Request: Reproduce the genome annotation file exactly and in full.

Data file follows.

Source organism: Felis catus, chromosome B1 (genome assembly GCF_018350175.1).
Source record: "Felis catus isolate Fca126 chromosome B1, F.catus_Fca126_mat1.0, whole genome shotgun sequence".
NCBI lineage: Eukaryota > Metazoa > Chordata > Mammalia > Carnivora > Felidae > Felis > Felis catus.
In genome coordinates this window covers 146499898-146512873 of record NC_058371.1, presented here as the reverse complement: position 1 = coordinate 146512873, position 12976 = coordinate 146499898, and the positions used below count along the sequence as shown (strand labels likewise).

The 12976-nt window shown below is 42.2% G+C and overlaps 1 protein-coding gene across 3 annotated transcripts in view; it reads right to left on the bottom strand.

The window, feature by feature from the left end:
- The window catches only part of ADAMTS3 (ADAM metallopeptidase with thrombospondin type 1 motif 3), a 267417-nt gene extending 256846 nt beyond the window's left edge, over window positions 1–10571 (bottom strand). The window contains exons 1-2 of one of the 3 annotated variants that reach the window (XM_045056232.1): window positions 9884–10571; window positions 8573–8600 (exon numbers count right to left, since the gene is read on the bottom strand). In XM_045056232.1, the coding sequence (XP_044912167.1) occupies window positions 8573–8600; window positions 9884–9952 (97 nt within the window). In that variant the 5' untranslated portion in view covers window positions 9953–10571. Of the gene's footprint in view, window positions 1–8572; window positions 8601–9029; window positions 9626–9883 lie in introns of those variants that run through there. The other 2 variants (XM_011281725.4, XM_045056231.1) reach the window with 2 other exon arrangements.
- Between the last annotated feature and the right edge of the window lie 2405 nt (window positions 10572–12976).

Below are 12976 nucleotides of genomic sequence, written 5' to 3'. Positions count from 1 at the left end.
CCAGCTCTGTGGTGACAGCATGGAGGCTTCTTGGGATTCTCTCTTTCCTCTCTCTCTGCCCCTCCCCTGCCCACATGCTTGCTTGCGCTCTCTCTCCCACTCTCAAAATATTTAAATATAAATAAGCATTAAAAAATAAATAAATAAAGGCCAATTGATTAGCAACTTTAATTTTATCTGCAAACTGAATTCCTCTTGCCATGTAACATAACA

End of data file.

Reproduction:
Source organism: Felis catus, chromosome B1 (genome assembly GCF_018350175.1).
Source record: "Felis catus isolate Fca126 chromosome B1, F.catus_Fca126_mat1.0, whole genome shotgun sequence".
NCBI lineage: Eukaryota > Metazoa > Chordata > Mammalia > Carnivora > Felidae > Felis > Felis catus.
In genome coordinates this window covers 146499898-146512873 of record NC_058371.1, presented here as the reverse complement: position 1 = coordinate 146512873, position 12976 = coordinate 146499898, and the positions used below count along the sequence as shown (strand labels likewise).

The 12976-nt window shown below is 42.2% G+C and overlaps 1 protein-coding gene across 3 annotated transcripts in view; it reads right to left on the bottom strand.

The window, feature by feature from the left end:
- The window catches only part of ADAMTS3 (ADAM metallopeptidase with thrombospondin type 1 motif 3), a 267417-nt gene extending 256846 nt beyond the window's left edge, over window positions 1–10571 (bottom strand). The window contains exons 1-2 of one of the 3 annotated variants that reach the window (XM_045056232.1): window positions 9884–10571; window positions 8573–8600 (exon numbers count right to left, since the gene is read on the bottom strand). In XM_045056232.1, the coding sequence (XP_044912167.1) occupies window positions 8573–8600; window positions 9884–9952 (97 nt within the window). In that variant the 5' untranslated portion in view covers window positions 9953–10571. Of the gene's footprint in view, window positions 1–8572; window positions 8601–9029; window positions 9626–9883 lie in introns of those variants that run through there. The other 2 variants (XM_011281725.4, XM_045056231.1) reach the window with 2 other exon arrangements.
- Between the last annotated feature and the right edge of the window lie 2405 nt (window positions 10572–12976).

Below are 12976 nucleotides of genomic sequence, written 5' to 3'. Positions count from 1 at the left end.
CCAGCTCTGTGGTGACAGCATGGAGGCTTCTTGGGATTCTCTCTTTCCTCTCTCTCTGCCCCTCCCCTGCCCACATGCTTGCTTGCGCTCTCTCTCCCACTCTCAAAATATTTAAATATAAATAAGCATTAAAAAATAAATAAATAAAGGCCAATTGATTAGCAACTTTAATTTTATCTGCAAACTGAATTCCTCTTGCCATGTAACATAACA